(Warning – contains plot spoilers!) Never Let Me Go is Kazuo Ishiguro’s 2005 novel set in Britain in a 1990s where human cloning has become a routine way to provide spare parts necessary for transplants. The story is told from the perspective of Kathy, who is herself a clone, but is still serving as a carer – a role all clones fulfil on their way to actually donating an organ. By the end of the book she is able to look back and reflect on her friendship with Ruth and Tommy, two other clones who have recently ‘completed’ – the euphemism used for the death of a donor during or after an operation.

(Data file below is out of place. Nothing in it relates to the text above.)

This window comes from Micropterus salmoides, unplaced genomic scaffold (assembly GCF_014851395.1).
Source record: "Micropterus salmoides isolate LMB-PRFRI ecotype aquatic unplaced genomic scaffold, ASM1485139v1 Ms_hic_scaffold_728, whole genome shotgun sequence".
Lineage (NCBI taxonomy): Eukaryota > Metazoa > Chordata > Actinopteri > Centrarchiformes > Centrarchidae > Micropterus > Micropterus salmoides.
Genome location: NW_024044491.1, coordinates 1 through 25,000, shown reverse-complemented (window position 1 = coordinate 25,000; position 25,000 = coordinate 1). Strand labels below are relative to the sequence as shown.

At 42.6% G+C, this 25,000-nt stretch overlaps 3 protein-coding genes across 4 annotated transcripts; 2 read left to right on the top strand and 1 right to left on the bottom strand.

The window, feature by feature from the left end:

The book raises interesting questions about what it means to be human, but coming to it from the perspective of a scientist involved in bioethics education I ultimately found it a frustrating read. I think my main gripe is the fact that for the narrator Kathy to be in her early 30s during the 1990s, the technology used to produce the clones must have been available by the early 1960s – something I know is not the case. Yes, of course, it is a work of fiction, but nevertheless this fundamental alteration of fact grated alongside the representation of England in the 1970s to 1990s, which was essentially faithful to the history of the period. The science of cloning was never considered. From a teaching perspective, I was disappointed that there were not really any suitable vignettes to use with a class as discussion starters. The most likely sections for quoting come towards the end of the book, particularly in Chapter 22, when Tommy and Kathy discuss their schooling with one of their former ‘guardians’. On the whole, however, I think The Island is a better vehicle for introducing issues of human cloning.